A Brief History Of The Last 50 Years

There are many ways to look at many issues. Typically we hear how complicated the world is and how complicated the issues are. Taxes however are pretty simple. The right argues that it is our excessive taxation that is the source of America’s problems. Americans are overburdened. We can’t create jobs. We can’t live our lives. We can’t solve the critical problems ahead of us because of taxes.

Ironically, the voices on the right are correct. Many of our problems are the result of taxes. The problem is that taxes are too low.

Now I know it was hard for many of you to read that last sentence, particularly after decades of virtual brain washing by the right, but give me a moment to present you with some simple facts. To be clear, the right argues that taxes are too high. So let’s look at our current tax rates compared against historical rates:

Historical Tax Rates Chart
Historical Tax Rates Bottom Top
Current Rate: 10% 35%
2000 15% 39.6%
1990 15% 28%
1980 14% 70%
1970 14% 71.75%
1960 20% 91%

It’s clear when you look at the numbers that taxes have been falling for the last 50 years. In fact, this is true not just for people but also for corporations. In 1950 corporate taxes accounted for approximately 30% of government revenue, and in 2010 that number has fallen to just 6.6%.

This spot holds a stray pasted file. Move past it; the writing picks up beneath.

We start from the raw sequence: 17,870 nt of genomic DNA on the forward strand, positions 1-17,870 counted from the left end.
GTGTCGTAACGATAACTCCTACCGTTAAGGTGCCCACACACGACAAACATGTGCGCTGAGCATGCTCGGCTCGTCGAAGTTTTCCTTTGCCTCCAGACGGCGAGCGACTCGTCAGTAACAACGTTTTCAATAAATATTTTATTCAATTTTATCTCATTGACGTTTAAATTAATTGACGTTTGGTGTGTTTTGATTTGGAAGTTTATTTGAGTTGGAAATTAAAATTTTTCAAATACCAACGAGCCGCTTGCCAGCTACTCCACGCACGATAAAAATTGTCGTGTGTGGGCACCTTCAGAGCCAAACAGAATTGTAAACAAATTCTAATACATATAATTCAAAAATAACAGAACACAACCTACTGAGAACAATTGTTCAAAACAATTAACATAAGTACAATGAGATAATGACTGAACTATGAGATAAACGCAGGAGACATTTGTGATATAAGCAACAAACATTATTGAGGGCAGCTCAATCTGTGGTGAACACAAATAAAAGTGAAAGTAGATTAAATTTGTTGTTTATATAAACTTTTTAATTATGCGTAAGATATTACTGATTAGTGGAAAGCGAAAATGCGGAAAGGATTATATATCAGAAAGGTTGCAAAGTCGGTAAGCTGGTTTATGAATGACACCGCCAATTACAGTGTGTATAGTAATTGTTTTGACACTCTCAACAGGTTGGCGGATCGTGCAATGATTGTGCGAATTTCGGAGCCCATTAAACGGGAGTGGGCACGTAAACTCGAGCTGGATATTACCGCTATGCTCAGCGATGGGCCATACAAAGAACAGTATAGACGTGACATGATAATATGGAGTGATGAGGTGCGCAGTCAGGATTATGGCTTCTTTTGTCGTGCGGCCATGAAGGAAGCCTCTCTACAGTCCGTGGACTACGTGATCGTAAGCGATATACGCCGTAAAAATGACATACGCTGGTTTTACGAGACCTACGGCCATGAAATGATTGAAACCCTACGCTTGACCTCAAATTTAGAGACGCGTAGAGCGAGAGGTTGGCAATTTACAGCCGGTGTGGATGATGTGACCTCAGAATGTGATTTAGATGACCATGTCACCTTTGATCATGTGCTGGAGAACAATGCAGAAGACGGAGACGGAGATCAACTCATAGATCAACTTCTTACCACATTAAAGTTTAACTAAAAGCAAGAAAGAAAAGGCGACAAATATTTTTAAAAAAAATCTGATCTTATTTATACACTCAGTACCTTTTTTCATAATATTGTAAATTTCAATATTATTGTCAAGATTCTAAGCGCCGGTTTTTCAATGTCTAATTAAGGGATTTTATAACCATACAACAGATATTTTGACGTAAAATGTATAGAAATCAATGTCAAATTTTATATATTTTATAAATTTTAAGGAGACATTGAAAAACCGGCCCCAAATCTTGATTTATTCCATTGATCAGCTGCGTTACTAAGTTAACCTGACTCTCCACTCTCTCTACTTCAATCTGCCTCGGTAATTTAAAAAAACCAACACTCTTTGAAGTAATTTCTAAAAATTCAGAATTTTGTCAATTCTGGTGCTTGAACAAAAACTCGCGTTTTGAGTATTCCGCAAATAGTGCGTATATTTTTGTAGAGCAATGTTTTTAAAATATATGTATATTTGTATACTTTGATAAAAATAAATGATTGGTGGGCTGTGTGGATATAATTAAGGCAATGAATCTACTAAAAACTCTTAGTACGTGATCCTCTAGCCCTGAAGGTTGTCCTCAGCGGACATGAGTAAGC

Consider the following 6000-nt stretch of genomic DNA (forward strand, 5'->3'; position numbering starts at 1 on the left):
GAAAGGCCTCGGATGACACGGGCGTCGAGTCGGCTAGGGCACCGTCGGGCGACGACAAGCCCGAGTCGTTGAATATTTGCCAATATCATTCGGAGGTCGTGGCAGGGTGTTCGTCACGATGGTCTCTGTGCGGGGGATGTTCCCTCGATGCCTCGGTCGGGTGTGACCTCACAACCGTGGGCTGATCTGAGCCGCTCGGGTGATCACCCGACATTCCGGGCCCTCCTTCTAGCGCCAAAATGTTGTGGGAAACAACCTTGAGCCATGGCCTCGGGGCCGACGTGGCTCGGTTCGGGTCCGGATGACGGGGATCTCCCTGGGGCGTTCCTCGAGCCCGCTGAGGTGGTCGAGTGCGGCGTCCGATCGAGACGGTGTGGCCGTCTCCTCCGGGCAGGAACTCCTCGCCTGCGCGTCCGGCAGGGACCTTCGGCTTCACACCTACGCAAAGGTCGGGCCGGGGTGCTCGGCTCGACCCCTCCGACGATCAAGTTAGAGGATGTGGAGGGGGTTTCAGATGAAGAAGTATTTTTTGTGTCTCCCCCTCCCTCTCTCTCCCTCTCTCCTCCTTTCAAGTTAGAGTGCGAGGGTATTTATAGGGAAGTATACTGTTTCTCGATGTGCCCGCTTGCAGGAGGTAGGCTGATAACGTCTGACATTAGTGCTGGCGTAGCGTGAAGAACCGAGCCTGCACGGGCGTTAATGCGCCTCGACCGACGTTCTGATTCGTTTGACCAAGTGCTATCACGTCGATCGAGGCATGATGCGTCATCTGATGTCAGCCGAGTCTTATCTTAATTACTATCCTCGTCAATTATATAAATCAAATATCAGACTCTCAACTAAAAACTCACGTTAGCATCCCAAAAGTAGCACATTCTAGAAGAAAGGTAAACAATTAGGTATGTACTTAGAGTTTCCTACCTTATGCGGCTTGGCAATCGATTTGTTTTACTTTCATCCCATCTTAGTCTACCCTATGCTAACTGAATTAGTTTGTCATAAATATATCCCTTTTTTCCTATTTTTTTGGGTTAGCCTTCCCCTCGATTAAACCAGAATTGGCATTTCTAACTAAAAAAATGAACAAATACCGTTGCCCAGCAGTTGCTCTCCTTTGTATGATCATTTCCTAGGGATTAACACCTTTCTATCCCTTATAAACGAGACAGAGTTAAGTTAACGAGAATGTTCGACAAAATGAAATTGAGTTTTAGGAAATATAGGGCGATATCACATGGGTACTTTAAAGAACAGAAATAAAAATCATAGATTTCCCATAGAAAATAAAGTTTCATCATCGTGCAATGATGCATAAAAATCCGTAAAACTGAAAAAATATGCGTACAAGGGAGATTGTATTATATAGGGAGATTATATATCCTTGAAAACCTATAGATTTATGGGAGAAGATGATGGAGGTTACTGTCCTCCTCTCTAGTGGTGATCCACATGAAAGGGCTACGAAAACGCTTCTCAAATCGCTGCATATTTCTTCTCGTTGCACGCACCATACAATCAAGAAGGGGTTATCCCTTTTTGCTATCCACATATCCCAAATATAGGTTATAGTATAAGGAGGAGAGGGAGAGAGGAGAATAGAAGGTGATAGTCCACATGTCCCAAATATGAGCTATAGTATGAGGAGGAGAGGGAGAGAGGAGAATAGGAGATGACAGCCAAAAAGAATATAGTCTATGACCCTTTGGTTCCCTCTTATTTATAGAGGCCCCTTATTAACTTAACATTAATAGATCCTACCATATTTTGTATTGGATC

Let me say that again. Taxes have been steadily decreasing for the last 50 years. If taxes have been falling for the last 50 years then how can the argument that we are overtaxed hold any measure of truth?

Income Gains Since 1971

Recently when the Bush tax cuts were set to expire, we heard the voices on the right clamoring that the tax cuts for the wealthiest Americans were essential. The wealthy are overburdened, overtaxed and without these tax cuts there is no way we could create new jobs. Yet again we bump up against another right wing falsehood. As we see above, not only have taxes been steadily decreasing for 50 years but those who benefited most were the wealthiest Americans.

Over that time the wealthiest Americans enjoyed not only 62% lower tax rates, but they also enjoyed 69% of the gains in income. By comparison, over that time the bottom 90% received only a 31% increase in income. When you look at the impact on the middle class from 1970 to 2008 the 31% increase experienced in the 1960s evaporated and they actually experienced a decrease in income, with all income growth over that period distributed among the top 10% of wage earners.

A similar story can be told about corporate taxes. According to David Cay Johnson, since 2000, corporate taxes are down almost 33%. Over that same time span, corporate profits are up 60%. Johnson notes that currently, corporations are sitting on almost $2 trillion in cash.

The familiar pattern of the facts being 180 degrees from what we hear from the right applies yet again with the issue of taxes. First the right argues that taxes are high and that the wealthy are overburdened. The facts are that since 1960 the wealthy have had their taxes reduced almost 62% They have received 90% of the income gains since 1960 and 100% since 1970.